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"The Truth About Revolution"

The Truth about Revolution
US Holocaust Memorial Museum; National Archives & Records Administration
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tags: Jews in North America propaganda

type: Poster

Pro-Nazi organizations in the United States used propaganda like the featured poster to improve the American public's opinion of Nazi Germany.1 By boosting Americans' perception of the Third Reich, these groups hoped to convince Americans to stay out of European affairs—and ultimately to remain neutral during World War II.

After Adolf Hitler was appointed chancellor and the Nazi Party rose to power in 1933, the Nazi regime concluded that existing pro-Nazi groups in the United States were not doing enough to promote Germany's interests. The party responded by founding a new organization, the Friends of New Germany.2 Made up of German immigrants and Americans of German descent, the organization recruited about 5,000 members and was most active in New York and Chicago.3 The Third Reich did not direct the day-to-day operations of the group, but it exercised significant control over its leadership and messaging.

The Friends of New Germany spread propaganda that played on stereotypes already familiar to American audiences, particularly those rooted in antisemitism and anticommunism. They spread unfounded conspiracy theories about Jews secretly controlling world events with the goal of global communist revolution.4 The featured poster claims that Germany is being punished for escaping "from the influence of the Jewish-Bolshevist rulers in Moscow, and from Jewish domination."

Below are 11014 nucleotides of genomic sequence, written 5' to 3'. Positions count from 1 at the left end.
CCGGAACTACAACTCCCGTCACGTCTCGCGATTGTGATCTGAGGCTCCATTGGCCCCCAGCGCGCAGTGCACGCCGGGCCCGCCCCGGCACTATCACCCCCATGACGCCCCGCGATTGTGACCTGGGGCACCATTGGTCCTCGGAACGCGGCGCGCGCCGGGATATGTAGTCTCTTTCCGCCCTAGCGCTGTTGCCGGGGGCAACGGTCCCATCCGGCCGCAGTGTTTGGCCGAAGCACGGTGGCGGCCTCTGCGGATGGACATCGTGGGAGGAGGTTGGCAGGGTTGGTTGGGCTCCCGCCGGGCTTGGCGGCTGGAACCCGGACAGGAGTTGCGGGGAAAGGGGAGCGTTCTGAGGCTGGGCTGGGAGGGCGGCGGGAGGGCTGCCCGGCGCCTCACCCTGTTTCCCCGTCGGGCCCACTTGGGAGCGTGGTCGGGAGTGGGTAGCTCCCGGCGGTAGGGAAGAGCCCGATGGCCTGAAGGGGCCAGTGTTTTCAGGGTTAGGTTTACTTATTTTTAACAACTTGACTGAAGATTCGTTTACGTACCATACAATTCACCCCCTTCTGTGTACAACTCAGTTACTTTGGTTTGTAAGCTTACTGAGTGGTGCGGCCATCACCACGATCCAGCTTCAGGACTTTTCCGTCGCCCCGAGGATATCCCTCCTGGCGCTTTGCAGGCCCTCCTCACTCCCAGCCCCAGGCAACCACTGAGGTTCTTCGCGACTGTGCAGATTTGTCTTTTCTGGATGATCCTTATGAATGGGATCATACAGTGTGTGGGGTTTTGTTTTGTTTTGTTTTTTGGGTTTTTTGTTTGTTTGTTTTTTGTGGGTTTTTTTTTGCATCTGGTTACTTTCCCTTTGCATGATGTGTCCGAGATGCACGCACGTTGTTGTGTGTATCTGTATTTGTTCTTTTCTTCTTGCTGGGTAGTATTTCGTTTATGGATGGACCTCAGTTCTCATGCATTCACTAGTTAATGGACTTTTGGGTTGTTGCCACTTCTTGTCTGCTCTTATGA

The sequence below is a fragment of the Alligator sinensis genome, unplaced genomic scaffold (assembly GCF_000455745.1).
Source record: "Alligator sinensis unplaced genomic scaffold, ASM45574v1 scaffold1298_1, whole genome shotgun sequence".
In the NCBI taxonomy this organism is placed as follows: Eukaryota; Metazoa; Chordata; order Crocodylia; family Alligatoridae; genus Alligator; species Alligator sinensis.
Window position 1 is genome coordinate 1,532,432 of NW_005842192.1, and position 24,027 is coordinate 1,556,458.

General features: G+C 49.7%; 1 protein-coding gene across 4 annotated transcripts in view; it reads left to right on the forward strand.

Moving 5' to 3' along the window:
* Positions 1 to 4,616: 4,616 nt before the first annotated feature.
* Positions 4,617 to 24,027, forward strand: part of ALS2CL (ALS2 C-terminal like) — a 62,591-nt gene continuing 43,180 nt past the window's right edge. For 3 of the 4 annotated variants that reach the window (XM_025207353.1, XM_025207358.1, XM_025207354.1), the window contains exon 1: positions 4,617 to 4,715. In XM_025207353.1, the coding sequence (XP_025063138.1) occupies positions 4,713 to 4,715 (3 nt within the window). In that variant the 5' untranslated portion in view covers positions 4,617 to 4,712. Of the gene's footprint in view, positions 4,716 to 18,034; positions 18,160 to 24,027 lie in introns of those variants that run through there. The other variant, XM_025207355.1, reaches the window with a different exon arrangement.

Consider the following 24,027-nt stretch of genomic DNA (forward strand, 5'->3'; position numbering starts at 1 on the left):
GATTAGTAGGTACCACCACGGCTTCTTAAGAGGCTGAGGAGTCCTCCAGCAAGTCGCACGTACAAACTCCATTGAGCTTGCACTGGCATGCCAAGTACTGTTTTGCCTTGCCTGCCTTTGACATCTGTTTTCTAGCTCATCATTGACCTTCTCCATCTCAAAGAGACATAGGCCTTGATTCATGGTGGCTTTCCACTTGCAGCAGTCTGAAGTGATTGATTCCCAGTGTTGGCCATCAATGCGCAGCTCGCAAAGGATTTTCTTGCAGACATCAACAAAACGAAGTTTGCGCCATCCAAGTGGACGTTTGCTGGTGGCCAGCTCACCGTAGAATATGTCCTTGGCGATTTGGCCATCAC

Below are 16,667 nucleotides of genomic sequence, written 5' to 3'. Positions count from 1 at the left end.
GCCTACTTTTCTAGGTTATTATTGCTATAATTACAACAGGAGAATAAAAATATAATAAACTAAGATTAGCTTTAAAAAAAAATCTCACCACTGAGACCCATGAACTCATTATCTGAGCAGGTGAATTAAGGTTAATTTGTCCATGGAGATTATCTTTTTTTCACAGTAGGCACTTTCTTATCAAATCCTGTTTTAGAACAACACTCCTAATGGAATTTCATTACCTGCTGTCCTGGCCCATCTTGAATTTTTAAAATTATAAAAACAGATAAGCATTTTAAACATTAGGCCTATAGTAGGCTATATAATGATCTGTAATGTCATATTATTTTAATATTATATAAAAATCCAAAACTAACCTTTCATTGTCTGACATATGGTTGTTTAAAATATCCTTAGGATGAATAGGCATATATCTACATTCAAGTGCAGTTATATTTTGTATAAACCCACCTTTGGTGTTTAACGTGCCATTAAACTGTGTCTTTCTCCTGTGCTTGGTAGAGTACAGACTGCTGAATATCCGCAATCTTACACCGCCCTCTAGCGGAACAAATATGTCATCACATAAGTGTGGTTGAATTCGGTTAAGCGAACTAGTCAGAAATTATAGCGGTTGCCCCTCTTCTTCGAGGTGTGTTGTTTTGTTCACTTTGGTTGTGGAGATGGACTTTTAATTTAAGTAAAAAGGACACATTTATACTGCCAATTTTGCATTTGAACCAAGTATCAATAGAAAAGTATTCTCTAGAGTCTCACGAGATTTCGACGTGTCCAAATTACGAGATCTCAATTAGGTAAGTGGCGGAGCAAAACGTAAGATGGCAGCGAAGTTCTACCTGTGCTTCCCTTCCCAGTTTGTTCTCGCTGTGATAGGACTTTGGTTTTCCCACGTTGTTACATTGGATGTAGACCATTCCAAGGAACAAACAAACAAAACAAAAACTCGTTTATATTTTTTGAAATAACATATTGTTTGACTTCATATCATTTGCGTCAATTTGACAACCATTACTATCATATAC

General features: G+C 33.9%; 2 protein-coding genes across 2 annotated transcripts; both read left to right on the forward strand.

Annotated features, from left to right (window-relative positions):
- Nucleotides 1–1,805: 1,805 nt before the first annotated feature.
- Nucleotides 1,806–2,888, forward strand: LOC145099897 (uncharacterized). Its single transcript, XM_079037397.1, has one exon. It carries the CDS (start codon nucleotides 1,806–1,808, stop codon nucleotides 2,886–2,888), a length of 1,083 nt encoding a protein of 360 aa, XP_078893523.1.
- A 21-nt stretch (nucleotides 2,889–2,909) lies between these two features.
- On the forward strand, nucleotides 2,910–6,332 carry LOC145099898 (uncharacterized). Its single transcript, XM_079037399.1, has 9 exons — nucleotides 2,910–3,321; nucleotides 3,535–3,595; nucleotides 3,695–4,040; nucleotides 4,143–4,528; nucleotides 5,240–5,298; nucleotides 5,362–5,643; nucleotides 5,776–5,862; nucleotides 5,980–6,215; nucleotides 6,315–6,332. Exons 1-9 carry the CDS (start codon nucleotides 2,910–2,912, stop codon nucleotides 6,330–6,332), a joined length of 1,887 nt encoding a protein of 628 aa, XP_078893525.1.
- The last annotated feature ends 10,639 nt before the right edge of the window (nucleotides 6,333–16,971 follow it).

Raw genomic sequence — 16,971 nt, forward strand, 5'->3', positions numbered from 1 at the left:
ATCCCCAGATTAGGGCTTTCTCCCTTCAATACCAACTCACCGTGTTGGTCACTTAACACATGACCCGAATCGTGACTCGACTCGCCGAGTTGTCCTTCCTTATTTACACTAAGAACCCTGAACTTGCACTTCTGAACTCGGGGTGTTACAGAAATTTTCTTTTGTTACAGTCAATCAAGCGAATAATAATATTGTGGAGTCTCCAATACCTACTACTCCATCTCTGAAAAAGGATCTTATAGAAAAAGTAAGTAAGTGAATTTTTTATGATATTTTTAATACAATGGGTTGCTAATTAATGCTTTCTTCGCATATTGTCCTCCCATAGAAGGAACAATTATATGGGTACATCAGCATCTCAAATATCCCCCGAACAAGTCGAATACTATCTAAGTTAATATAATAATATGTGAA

This fear of Jewish/communist world domination was a central part of Nazi ideology and Nazi propagnada. It was also vague and broad enough to be applied to any number of things. Although this conspiracy theory was false and unfounded, it spoke to many Americans' fear of a "communist takeover" along the lines of the Russian Revolution of 1917. They were sponsored by the Nazi Party, the Friends of New Germany tried to portray themselves as defenders against communist revolution instead. They rejected the idea that they were trying "to Hitlerize America"—despite spreading antisemitic Nazi propaganda.

For more on propaganda in the United States during the 1930s and 1940s, see the Experiencing History collection, Propaganda and the American Public.

The Nazi Party officially dissolved the Friends of New Germany in 1936, and its members were absorbed into another pro-Nazi organization called the German American Bund.

Bradley W. Hart, Hitler's American Friends: The Third Reich's Supporters in the United States (New York: St. Martin's Press, 2018), 27. 

See the related Experiencing History item, The International Jew: The World's Foremost Problem.

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Archival Information for This Item

Source (Credit)
US Holocaust Memorial Museum
National Archives & Records Administration
Source Number 02762
Date Created
1933 to 1936
Author / Creator
Friends of New Germany
Document Type Poster
How to Cite Museum Materials

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